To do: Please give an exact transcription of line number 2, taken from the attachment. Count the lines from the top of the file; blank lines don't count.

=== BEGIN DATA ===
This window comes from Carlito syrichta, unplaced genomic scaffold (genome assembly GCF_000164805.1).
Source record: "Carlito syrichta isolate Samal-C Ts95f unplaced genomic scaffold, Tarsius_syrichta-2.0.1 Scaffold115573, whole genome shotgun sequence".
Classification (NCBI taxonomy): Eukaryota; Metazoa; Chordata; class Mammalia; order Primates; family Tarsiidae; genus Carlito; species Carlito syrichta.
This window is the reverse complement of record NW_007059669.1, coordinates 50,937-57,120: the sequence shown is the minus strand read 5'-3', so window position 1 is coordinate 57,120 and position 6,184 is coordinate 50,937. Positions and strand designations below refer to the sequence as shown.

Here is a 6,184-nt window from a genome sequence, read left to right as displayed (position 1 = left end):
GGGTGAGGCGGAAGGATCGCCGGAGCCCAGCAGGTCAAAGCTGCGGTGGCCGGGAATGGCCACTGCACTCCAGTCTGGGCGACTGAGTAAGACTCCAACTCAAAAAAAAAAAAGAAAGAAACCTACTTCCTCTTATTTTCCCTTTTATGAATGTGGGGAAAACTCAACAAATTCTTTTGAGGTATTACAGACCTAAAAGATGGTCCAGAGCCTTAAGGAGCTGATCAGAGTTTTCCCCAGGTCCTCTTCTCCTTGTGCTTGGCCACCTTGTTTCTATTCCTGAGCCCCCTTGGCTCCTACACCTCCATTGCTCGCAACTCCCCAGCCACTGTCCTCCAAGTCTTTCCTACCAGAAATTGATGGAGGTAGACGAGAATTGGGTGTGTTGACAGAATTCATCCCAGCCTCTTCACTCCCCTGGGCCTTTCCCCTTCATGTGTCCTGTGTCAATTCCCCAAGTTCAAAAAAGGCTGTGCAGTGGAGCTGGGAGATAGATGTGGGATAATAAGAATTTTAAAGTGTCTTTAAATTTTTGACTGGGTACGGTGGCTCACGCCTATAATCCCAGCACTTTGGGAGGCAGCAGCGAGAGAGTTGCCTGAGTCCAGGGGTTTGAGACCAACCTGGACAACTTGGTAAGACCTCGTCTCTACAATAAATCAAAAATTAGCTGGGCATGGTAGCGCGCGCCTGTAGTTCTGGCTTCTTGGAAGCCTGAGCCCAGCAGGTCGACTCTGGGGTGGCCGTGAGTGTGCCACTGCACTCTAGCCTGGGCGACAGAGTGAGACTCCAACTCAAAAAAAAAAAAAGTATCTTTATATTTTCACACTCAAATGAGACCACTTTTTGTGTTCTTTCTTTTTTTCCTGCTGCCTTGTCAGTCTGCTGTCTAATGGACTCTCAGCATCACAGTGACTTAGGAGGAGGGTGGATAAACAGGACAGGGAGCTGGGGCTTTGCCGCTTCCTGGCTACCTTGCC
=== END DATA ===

Source record: "Carlito syrichta isolate Samal-C Ts95f unplaced genomic scaffold, Tarsius_syrichta-2.0.1 Scaffold115573, whole genome shotgun sequence".